For Young Teenagers: SDA Deconversion Action Plan

First up, let me just say that this article is aimed at young teenagers, who are 15 years old or younger. If you are an older teenager I suggest you read this article instead. This is for young teenagers who have silently deconverted, and want an action for when they can publically “come out”. This article is NOT a discussion on the merits of the SDA church, this is simply for those that have already decided they want to leave.

This page is split up into two parts. The first part, is a deconversion plan for young teenagers that feel their parents will be OK with it (usually liberal Adventist families). The second (and bigger) part is for young teenagers that feel their parents will not be OK with it (usually conservative Adventist families). If you don’t know which camp you fit into, then be sure to read this article, as even ‘liberal’ Adventist parents might not react well if you ‘come out’! OK, lets get started.

 My parents will be OK with it – now what?

  1. Firstly – that is awesome. Your parents are awesome, good for you! But it is still a scary thing to do. Good on you for being brave enough to stand up for who you are.
  2. The first step is to test the waters. Try telling people other than your parents first. You might try a non-Adventist friend first (this can also be scary; it can be embarrassing to change beliefs. Don’t worry – your true friends won’t say things like ‘I told you so’ and will be supportive). Alternatively, you might even try an Adventist friend, sibling or trusted Aunt/Uncle.
  3. OK – you did this and you didn’t die. Awesome! But now its time to tell your parents (gulp). So how do you tell them? You tell them; “mum, dad – I have something important to tell you. I no longer believe in Seventh Day Adventism.” They will probably be a little shocked, and they might have some questions so be prepared for these. You could tell them in a public place to make it easier. Tell them you love them, and you hope they will support you in your life decision. Try to be calm and not defensive.
  4. Decide a few things – decide if you are still a Christian or not. Decide if you are still happy to go to church with your parents as an expression of your spirituality and as a family activity. Decide if you still want to keep the Sabbath. Talk to your parents about boundaries. Tell them what you want and discuss how you can work within the bounds of their house rules.
  5. Be willing to make some concessions. Your parents might not be OK with the TV being turned on during Sabbath – respect that. It is not a big deal, and its not worth fighting over. Thank your parents for being cool with it, and respect their beliefs too; you don’t want them hassling you about theirs, so respect theirs too and don’t start fights.

My parents will NOT be OK with it – now what?

Ok, firstly, DON’T panic! The world isn’t going to end now that you aren’t a Seventh Day Adventist. Secondly, as much as I wish I could give different advice, DON’T come out. It is too hard to come out and continue to live in that environment, especially while you are so young.

Of course, you won’t want to pretend to be an Adventist forever, so you will eventually leave, just not now. I suggest to adults/older teenagers that they wait until they no longer live with other Adventists and that they move into a place of there own. Only when do they have their own house – a safe place – do I recommend they publicaly “come out”. The same goes for you as well. So for now, you can spend the next few years preparing to live by yourself.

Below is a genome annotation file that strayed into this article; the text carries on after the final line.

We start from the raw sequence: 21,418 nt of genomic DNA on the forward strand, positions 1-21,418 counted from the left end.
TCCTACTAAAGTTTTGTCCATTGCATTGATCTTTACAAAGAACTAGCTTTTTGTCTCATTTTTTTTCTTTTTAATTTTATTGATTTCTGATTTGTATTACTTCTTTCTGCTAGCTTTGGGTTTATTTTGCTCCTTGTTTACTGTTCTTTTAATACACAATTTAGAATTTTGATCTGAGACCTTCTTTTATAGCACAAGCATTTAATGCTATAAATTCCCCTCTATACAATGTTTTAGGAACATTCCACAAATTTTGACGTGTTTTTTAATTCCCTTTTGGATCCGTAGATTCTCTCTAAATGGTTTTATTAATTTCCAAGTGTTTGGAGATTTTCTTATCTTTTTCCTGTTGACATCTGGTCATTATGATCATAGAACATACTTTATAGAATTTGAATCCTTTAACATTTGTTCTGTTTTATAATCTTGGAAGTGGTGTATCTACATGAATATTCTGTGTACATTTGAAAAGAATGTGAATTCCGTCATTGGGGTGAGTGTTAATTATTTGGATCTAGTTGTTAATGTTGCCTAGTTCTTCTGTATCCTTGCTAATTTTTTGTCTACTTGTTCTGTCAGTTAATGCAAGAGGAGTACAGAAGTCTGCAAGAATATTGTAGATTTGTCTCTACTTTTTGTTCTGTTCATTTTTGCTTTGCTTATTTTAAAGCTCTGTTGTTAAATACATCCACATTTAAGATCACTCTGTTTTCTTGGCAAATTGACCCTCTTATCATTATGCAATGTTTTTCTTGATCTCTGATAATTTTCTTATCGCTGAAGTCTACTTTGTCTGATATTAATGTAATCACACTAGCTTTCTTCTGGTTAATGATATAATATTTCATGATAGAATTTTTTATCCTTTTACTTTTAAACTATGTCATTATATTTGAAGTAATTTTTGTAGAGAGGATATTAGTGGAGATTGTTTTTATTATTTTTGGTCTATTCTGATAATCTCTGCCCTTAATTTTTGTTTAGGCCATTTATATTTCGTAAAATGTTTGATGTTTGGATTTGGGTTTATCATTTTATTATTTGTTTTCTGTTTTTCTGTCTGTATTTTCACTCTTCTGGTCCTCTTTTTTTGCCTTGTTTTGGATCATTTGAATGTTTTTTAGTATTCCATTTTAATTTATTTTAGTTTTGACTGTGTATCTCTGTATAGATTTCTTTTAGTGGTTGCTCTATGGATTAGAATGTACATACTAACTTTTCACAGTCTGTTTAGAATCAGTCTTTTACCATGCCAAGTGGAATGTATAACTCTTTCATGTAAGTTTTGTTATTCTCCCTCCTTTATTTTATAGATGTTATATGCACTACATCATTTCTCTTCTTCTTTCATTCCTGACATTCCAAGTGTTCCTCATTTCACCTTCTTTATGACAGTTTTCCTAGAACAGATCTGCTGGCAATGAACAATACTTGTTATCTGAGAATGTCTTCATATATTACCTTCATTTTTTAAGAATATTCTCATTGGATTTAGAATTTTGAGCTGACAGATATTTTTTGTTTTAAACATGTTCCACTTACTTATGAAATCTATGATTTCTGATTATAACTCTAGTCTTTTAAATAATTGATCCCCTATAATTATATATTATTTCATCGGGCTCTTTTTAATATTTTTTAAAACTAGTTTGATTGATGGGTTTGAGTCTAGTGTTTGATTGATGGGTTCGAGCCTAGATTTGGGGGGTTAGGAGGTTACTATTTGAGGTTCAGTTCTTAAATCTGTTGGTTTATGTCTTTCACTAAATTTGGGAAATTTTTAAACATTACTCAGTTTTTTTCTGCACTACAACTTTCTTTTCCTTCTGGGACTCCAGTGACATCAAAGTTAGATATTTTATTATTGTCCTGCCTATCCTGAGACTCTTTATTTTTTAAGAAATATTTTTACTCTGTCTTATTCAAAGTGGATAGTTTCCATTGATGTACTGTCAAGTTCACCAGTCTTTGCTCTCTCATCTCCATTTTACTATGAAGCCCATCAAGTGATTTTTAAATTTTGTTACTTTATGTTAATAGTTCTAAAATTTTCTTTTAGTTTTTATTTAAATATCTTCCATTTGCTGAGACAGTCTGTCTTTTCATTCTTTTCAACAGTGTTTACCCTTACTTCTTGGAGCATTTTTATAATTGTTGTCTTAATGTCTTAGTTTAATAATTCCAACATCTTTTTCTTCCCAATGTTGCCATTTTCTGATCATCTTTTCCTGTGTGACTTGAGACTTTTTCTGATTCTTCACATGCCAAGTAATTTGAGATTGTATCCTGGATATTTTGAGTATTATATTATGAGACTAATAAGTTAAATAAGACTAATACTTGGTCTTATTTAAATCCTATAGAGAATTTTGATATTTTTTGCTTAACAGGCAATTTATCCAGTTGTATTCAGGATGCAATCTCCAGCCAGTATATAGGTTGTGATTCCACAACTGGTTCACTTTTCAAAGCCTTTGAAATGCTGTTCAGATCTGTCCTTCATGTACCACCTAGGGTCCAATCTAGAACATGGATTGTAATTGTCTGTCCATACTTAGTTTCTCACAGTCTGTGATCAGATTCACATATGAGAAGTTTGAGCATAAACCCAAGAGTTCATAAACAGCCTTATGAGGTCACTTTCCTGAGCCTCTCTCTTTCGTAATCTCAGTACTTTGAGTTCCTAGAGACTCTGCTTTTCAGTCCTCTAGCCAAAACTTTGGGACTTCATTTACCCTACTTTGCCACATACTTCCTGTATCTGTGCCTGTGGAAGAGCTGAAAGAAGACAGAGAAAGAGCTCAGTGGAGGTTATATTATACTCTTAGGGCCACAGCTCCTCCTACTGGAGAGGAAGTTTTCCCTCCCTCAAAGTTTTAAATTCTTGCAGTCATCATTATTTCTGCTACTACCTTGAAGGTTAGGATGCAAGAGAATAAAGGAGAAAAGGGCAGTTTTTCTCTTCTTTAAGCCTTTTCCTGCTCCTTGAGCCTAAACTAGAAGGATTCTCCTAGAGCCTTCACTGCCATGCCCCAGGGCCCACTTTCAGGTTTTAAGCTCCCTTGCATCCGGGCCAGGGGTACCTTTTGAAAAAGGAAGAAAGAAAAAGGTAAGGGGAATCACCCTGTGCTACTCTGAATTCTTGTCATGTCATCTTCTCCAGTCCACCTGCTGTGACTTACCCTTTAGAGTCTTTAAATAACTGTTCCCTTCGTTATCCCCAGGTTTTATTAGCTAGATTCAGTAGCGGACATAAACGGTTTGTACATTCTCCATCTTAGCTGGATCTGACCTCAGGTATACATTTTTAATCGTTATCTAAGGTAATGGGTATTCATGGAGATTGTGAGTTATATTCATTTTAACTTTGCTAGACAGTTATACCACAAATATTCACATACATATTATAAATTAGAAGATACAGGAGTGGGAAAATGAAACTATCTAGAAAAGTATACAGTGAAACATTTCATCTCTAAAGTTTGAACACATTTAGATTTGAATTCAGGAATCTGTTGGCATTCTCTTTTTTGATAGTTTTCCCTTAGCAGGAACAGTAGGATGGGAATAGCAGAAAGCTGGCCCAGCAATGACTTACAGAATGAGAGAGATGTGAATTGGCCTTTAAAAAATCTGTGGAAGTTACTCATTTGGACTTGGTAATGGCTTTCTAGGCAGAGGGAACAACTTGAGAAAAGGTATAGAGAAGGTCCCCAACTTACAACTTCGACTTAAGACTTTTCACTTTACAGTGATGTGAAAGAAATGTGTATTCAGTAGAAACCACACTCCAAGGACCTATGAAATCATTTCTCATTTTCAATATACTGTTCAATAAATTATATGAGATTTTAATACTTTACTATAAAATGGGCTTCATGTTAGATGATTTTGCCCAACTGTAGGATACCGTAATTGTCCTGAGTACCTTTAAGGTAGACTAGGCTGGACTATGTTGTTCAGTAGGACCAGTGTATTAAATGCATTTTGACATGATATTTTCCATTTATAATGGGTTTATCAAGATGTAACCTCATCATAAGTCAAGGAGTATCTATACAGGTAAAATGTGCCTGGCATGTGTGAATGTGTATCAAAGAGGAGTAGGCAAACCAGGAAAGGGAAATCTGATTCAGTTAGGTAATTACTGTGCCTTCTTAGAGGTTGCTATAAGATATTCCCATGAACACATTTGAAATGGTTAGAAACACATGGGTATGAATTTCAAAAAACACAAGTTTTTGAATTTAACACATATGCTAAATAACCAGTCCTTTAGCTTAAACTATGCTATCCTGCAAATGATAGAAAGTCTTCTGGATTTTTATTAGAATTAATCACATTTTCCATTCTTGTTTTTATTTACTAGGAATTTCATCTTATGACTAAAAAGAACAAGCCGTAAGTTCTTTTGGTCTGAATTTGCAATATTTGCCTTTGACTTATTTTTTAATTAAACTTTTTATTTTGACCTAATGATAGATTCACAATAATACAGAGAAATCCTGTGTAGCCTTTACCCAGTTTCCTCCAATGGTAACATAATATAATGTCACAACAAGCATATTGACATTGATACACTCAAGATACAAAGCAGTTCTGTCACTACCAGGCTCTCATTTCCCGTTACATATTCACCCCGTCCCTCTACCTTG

Preparing to move out

  1. Because your family is not going to react well, you need to tell them when you have your own house to go to – this will be your safe place. You do not want to go back home, ever. Plan to move out as soon as you can, so around 18 years old (or even 17 in some cases). If you plan on going to college, then this is your chance. Keep in mind; other college students get to come home for the summer. You don’t. Imagine 3 months of being part of “The World” in an Adventist home. You need to start saving up money now, so that you never have to go back for overnight stays, even during vacations.
  2. If you aren’t going to go to college, you need to move out anyway. So start talking to your parents now about how you’ve decided you want to move out as soon as you can. Talk about how you want to be independent, and how this means a lot to you. If you can leave the city, that is the best idea. If you can’t, then move out anyway, and ideally move to the other side of town (right after you deconvert, you DON’T want to run into them in the mall).
  3. Start saving money for extra things, like having your own car and being able to buy your own kitchen appliances. You need to work on the assumption that you can’t rely on your SDA family’s help – ever. So find a part time job and start saving the money for the next few years.

When it all gets too much, confide in your non-SDA friends that you trust and let them support you- they will want to help!

How to survive in the church and stay hidden

  1. If most of your friends and family are Seventh Day Adventists, you need to start making more friends. You need to build up meaningful, close relationships with non-SDA’s. Why? Well, when you deconvert, you have to assume that you are going to lose your relationships with your SDA friends/family, even your parents and siblings. When you do, you NEED to have a supportive network of close friends to replace them and support you! So start making those friends now. Click here for advice on how to do that.